EY's John Rudaizky on the animating power of purpose
For EY's John Rudaizky (partner, global brand and marketing), purpose isn’t a brand strategy
It’s a whole of enterprise and ecosystem play.
There’s a famous story about a visit that President John F. Kennedy paid to NASA, when he stopped for a word with a janitor. When JFK introduced himself and asked the man carrying the broom what he was doing, he got a simple answer in return: “Mister President, I’m helping to put a man on the moon.”
It’s a story that springs to Rudaizky’s mind when he’s recalling an early experience in his three-decade career in marketing and advertising. In all of Rudaizky’s 14 years as managing partner at Saatchi & Saatchi, there was no greater demand for creativity, agility and rapid pivots than when the agency was working on an election campaign. “You’d have all of these conflicting points and changes of direction, and I remember the story of our creative director writing on the wall a single message for everyone to see,” he says. “He wrote, ‘hold fast to the basic idea’. He understood that agility and impact become that much easier with a clear sense of purpose.”
The animating power that a sense of purpose can have stayed with Rudaizky through his time as global business director of J Walter Thompson Worldwide and the CEO of Team Vodafone and Team GSK at WPP. It also guided his approach to building the EY brand when he first joined the organisation seven years ago. And he’s never been more convinced of its value than he is today.
“As marketers, we come to work to activate a sense of purpose; to develop big organising brand ideas and campaigns around that purpose,” he says. “That’s why joining EY seemed like one of those opportunities you couldn’t say no to – and why it’s been one of the best decisions I’ve made. This was an organisation with a very strong sense of purpose and the innovation and growth it has driven from that has been extraordinary.”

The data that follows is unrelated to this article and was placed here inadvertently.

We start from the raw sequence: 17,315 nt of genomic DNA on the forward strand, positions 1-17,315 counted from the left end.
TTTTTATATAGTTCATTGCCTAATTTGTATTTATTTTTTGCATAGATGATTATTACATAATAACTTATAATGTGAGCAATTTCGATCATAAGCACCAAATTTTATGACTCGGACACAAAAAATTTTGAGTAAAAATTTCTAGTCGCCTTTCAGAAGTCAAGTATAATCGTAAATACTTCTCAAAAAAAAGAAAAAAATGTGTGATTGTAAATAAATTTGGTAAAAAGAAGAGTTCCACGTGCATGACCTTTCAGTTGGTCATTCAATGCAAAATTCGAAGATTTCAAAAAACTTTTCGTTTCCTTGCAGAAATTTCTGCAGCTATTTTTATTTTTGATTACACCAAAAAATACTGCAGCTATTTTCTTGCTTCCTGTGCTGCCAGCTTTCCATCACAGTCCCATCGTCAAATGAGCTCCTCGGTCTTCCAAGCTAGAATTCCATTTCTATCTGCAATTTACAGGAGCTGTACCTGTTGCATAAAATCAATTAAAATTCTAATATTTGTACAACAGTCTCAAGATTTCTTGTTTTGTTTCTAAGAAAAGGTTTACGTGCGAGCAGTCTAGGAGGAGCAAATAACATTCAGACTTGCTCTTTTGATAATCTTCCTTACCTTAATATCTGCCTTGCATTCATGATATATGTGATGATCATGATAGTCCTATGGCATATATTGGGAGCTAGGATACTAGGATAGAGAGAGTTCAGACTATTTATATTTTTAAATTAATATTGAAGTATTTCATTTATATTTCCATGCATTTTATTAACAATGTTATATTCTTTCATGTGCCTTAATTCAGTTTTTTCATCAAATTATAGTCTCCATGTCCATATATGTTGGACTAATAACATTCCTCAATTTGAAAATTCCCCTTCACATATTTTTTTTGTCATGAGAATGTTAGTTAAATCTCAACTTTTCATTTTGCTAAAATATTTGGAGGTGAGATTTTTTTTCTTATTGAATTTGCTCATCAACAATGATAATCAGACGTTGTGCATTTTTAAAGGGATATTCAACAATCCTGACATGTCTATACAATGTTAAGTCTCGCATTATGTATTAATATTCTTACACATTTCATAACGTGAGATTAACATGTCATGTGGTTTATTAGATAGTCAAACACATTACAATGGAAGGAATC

Purpose as a business strategy, not a marketing strategy
Purpose was still a relatively new concept when Rudaizky joined. The year before, EY had committed itself to, ‘building a better working world’. In the years since, Rudaizky has focused on elevating that sense of mission through the EY brand and across the organisation as a whole. In joining, he led the creation of its ‘better questions’ idea, to unleash EY’s purpose across the wide spectrum of issues. You’d think that being at the forefront of activating this purpose brand, would give him a strong sense of ownership, but he insists that purpose isn’t an asset that the marketing department can claim for itself.
“Purpose is a business strategy first, and an external marketing effort second,” he says. “At the heart of our purpose is a commitment to long-term value. Prior to the pandemic, we did a lot of work on metrics, now reflected in our own reporting to make sure that we’re measuring beyond profit and looking at our impact on people, on society and on our clients. Every issue that we solve through the lens of long-term value helps to build a better working world. We know that customers are making choices based on values today beyond pure product or service, which has made purpose a driving accelerator for our business; even more so around attracting the best talent, and right now purpose based issues such as a company’s sustainability ambition will become greater drivers of choice."
As Rudaizky sees it, the main goal of the EY brand is to communicate EY’s purpose effectively to the outside world and how it anchors its diverse services – because once communicated, it delivers benefits at all stages of the marketing funnel. Purpose isn’t a brand concept or a demand concept. It’s both.